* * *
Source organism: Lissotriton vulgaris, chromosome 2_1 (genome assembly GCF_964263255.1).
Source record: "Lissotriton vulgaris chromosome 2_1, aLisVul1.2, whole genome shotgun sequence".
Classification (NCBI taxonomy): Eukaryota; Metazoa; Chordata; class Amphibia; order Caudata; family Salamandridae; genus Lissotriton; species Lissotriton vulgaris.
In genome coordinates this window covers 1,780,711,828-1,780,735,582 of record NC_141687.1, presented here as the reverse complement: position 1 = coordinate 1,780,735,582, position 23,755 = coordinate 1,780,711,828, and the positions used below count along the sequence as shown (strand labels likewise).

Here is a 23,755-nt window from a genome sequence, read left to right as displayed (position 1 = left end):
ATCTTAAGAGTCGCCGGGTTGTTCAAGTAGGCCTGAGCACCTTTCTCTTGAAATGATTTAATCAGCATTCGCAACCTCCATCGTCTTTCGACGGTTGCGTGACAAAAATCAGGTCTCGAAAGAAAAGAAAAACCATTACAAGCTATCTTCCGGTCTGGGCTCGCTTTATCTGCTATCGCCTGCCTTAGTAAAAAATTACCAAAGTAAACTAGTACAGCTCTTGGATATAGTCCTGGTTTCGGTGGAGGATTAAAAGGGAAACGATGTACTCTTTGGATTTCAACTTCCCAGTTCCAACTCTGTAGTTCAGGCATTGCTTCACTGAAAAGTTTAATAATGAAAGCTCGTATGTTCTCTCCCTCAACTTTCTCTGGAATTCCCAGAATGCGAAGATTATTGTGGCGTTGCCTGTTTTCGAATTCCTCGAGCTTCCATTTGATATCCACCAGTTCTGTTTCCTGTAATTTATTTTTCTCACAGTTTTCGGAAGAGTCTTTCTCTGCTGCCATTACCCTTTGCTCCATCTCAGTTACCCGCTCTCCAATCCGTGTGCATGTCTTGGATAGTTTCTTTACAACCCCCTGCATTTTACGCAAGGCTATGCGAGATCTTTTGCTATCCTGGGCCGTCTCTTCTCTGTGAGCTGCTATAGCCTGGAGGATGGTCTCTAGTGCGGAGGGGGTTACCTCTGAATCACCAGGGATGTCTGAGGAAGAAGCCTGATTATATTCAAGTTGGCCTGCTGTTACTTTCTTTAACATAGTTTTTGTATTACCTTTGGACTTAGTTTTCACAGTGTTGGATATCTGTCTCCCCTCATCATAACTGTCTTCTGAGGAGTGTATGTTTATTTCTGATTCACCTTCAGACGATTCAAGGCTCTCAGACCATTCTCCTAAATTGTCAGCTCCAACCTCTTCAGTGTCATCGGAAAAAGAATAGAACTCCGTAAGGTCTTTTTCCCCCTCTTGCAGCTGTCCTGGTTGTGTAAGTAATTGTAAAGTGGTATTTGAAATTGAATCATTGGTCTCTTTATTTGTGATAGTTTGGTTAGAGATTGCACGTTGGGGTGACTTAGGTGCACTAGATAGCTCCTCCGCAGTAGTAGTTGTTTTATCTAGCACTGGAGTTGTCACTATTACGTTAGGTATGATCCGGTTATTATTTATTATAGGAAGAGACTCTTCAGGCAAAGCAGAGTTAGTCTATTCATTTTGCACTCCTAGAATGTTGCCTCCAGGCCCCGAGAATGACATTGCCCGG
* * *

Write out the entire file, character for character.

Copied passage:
Source organism: Lissotriton vulgaris, chromosome 2_1 (genome assembly GCF_964263255.1).
Source record: "Lissotriton vulgaris chromosome 2_1, aLisVul1.2, whole genome shotgun sequence".
Classification (NCBI taxonomy): Eukaryota; Metazoa; Chordata; class Amphibia; order Caudata; family Salamandridae; genus Lissotriton; species Lissotriton vulgaris.
In genome coordinates this window covers 1,780,711,828-1,780,735,582 of record NC_141687.1, presented here as the reverse complement: position 1 = coordinate 1,780,735,582, position 23,755 = coordinate 1,780,711,828, and the positions used below count along the sequence as shown (strand labels likewise).

Here is a 23,755-nt window from a genome sequence, read left to right as displayed (position 1 = left end):
ATCTTAAGAGTCGCCGGGTTGTTCAAGTAGGCCTGAGCACCTTTCTCTTGAAATGATTTAATCAGCATTCGCAACCTCCATCGTCTTTCGACGGTTGCGTGACAAAAATCAGGTCTCGAAAGAAAAGAAAAACCATTACAAGCTATCTTCCGGTCTGGGCTCGCTTTATCTGCTATCGCCTGCCTTAGTAAAAAATTACCAAAGTAAACTAGTACAGCTCTTGGATATAGTCCTGGTTTCGGTGGAGGATTAAAAGGGAAACGATGTACTCTTTGGATTTCAACTTCCCAGTTCCAACTCTGTAGTTCAGGCATTGCTTCACTGAAAAGTTTAATAATGAAAGCTCGTATGTTCTCTCCCTCAACTTTCTCTGGAATTCCCAGAATGCGAAGATTATTGTGGCGTTGCCTGTTTTCGAATTCCTCGAGCTTCCATTTGATATCCACCAGTTCTGTTTCCTGTAATTTATTTTTCTCACAGTTTTCGGAAGAGTCTTTCTCTGCTGCCATTACCCTTTGCTCCATCTCAGTTACCCGCTCTCCAATCCGTGTGCATGTCTTGGATAGTTTCTTTACAACCCCCTGCATTTTACGCAAGGCTATGCGAGATCTTTTGCTATCCTGGGCCGTCTCTTCTCTGTGAGCTGCTATAGCCTGGAGGATGGTCTCTAGTGCGGAGGGGGTTACCTCTGAATCACCAGGGATGTCTGAGGAAGAAGCCTGATTATATTCAAGTTGGCCTGCTGTTACTTTCTTTAACATAGTTTTTGTATTACCTTTGGACTTAGTTTTCACAGTGTTGGATATCTGTCTCCCCTCATCATAACTGTCTTCTGAGGAGTGTATGTTTATTTCTGATTCACCTTCAGACGATTCAAGGCTCTCAGACCATTCTCCTAAATTGTCAGCTCCAACCTCTTCAGTGTCATCGGAAAAAGAATAGAACTCCGTAAGGTCTTTTTCCCCCTCTTGCAGCTGTCCTGGTTGTGTAAGTAATTGTAAAGTGGTATTTGAAATTGAATCATTGGTCTCTTTATTTGTGATAGTTTGGTTAGAGATTGCACGTTGGGGTGACTTAGGTGCACTAGATAGCTCCTCCGCAGTAGTAGTTGTTTTATCTAGCACTGGAGTTGTCACTATTACGTTAGGTATGATCCGGTTATTATTTATTATAGGAAGAGACTCTTCAGGCAAAGCAGAGTTAGTCTATTCATTTTGCACTCCTAGAATGTTGCCTCCAGGCCCCGAGAATGACATTGCCCGG